News

Welcome Hena!

Volunteers (Always) Needed

The Cave’s on TV Again!

Cows for Conservation?

Got Poi?

Volunteers Needed

Take a Seat!

Science Summer at the Cave

Rewilding - Writ Larger

November 2, 2013

Scenes from Burney’s recent trip. (Top left) Rare European bison, or wisent, have transformed an obscure national park in Holland into a successful dune restoration and a very popular tourist venue. (Top right) At the Oostvardersplassen, abandoned farmland near Amsterdam is now one of Europe’s greatest wildlife spectacles, with more than 1000 prehistoric-looking Konik horses. (Center) Heck cattle and red deer (elk) roam in great herds at Oostvardersplassen, with residences, powerlines and high-speed trains just beyond the fence. (Lower left) At the François Leguat Giant Tortoise and Cave Reserve on tiny Rodrigues Island in the middle of the Indian Ocean, over 1500 giant tortoises do the weeding in large-scale native plant restorations. (Lower right) In the Beanka Reserve of remote western Madagascar, spectacular, newly discovered caves, 30,000 acres of pristine dry forest, and an upcoming giant tortoise rewilding project promise to make this new undertaking an exciting addition to the island’s system of privately operated reserves.

I always tell folks when showing them around our tortoise project at Makauwahi Cave Reserve that what we are doing is experimenting with “rewilding, writ small.” By that I mean we are using these handsome substitutes for the extinct giant flightless ducks and geese in a relatively small, fenced experiment that tests some of the ideas that people like Ted Turner on his western buffalo ranches and Sergei Zimov at Pleistocene Park in Siberia are doing on much bigger scales – attempting to fill gaping holes in the functioning of damaged native ecosystems by bringing back keystone large herbivores.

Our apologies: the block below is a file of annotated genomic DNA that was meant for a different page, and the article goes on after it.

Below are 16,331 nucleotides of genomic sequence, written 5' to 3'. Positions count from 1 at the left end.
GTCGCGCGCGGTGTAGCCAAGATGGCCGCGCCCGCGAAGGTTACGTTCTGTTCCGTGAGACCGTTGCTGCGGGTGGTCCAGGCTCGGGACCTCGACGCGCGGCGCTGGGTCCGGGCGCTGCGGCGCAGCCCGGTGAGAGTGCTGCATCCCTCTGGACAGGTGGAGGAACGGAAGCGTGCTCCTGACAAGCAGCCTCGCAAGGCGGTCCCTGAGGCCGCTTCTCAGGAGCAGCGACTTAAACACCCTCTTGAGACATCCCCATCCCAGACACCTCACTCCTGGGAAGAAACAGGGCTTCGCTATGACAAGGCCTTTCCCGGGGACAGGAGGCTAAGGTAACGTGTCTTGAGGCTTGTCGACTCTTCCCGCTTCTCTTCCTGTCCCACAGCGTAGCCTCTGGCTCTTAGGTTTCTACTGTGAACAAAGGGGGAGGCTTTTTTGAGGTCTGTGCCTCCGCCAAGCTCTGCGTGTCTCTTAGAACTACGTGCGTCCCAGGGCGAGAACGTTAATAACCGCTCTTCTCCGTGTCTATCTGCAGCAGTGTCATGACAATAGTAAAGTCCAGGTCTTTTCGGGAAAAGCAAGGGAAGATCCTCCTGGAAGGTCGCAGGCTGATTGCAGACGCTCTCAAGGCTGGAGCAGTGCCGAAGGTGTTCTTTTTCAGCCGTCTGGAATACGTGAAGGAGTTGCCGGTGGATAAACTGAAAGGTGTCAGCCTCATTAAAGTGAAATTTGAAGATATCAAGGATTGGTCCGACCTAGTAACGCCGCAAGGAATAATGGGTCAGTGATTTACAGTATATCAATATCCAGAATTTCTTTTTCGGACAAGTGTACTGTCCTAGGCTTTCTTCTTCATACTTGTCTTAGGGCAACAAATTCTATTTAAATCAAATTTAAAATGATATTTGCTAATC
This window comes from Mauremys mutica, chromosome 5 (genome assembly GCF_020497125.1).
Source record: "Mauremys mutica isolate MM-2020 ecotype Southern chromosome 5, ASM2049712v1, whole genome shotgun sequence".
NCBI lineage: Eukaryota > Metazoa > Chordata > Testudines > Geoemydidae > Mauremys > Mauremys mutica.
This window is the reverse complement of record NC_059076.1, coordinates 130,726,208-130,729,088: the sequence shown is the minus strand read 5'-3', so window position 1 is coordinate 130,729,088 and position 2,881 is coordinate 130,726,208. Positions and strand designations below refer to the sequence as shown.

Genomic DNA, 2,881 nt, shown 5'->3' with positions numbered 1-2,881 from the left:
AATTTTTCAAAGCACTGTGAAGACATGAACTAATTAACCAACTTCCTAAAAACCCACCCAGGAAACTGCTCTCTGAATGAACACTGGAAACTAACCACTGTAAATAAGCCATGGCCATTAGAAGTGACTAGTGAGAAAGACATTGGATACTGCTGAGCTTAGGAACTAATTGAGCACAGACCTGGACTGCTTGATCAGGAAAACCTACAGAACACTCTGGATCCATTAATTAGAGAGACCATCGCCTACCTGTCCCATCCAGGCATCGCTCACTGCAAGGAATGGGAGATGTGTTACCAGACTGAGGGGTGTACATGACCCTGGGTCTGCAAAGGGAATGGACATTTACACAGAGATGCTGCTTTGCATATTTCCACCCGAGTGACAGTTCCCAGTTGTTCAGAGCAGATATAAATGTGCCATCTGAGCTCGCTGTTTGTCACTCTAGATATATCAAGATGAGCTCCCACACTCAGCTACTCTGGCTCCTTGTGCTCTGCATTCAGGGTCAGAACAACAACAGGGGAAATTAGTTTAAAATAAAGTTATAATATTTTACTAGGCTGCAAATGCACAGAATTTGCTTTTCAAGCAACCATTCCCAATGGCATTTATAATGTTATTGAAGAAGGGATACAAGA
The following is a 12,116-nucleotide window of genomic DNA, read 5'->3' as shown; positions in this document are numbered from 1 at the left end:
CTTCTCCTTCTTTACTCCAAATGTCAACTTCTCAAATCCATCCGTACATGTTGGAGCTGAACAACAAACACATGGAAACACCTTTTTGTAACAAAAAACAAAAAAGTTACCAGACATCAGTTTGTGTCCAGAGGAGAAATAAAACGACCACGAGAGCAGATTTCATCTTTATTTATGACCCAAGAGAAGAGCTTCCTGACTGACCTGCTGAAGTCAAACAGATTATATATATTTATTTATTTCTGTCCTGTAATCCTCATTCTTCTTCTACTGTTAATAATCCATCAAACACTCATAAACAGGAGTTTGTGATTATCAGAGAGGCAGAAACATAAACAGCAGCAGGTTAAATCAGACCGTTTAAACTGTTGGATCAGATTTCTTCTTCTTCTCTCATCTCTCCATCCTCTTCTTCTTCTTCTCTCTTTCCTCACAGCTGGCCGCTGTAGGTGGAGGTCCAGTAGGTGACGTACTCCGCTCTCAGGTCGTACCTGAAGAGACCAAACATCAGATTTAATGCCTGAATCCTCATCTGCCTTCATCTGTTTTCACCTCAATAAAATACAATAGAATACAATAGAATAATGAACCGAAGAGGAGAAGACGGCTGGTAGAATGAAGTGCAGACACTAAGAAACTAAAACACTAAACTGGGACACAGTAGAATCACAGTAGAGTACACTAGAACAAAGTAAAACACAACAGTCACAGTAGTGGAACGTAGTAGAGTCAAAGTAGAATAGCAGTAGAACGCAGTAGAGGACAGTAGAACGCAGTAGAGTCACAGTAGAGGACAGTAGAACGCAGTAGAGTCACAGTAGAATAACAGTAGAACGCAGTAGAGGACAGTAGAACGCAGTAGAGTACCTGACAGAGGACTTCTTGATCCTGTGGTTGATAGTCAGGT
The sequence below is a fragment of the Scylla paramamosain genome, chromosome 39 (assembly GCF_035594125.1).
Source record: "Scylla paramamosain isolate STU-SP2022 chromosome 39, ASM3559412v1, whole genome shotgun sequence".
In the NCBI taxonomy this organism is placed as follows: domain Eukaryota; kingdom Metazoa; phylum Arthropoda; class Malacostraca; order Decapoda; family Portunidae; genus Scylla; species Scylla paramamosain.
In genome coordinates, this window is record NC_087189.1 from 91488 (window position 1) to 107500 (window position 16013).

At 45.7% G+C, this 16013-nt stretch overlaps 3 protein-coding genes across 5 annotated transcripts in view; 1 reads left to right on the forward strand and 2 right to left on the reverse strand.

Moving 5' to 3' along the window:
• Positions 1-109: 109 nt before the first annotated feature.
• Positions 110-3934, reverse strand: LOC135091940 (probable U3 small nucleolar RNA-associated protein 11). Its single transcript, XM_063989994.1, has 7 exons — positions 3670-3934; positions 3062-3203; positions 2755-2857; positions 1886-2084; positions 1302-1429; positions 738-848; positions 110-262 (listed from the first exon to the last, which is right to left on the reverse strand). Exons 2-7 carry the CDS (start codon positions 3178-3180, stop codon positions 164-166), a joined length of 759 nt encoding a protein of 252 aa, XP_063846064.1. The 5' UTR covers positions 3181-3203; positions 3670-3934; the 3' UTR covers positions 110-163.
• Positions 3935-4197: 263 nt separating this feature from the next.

But whereas these ideas are still mostly talk in the American — and Hawaiian — conservation communities, some folks elsewhere have already done it, and with spectacular results. For five weeks recently, under National Geographic support, I’ve been consulting and doing research in places where rewilding is a big deal, or soon will be, as far-flung as The Netherlands, Rodrigues Island, and Madagascar.

Rewilding in Holland? Right in the heart of this densely populated little country, those daring Dutch have done it again, decades ahead with the implementation of new ideas. I’ve been fortunate to be involved, as a scientific advisor to the Board of Directors of the True Nature Foundation, a consortium of scientists, conservationists, and animal breeders across Europe who have rewilding plans for large land areas from Spain to Rumania, modeled after the great successes in rewilding that have been going on in Holland for years. There’s not time and space to properly cover all the places I visited there and the things we talked about in meetings with all sorts of interesting “doers” in conservation and wildlife science, but I had some really special behind-the-scenes tours.

In a national park just outside Haarlem (west of Amsterdam), we hiked the dunes, where endemic vegetation is in full recovery, thanks in part to a magnificent herd of the rare European wisent – first cousin to the American bison and a familiar subject of the ancient cave artists. They were reintroduced several years ago to Holland from their last stronghold in Poland, amidst the usual controversy that accompanies rewilding proposals. Scientists have shown with their intensive monitoring that the endangered wisent thrive there, with plenty of healthy calves, and the rare dune habitat has recovered brilliantly. Of course, like with our tortoises at Makauwahi, the public – mostly folks who think they couldn’t care less about rare plants — flock to see the beautiful animals and come away with valuable lessons in the ecology of plant-animal relationships and a very positive feeling about prospects for rare plant conservation.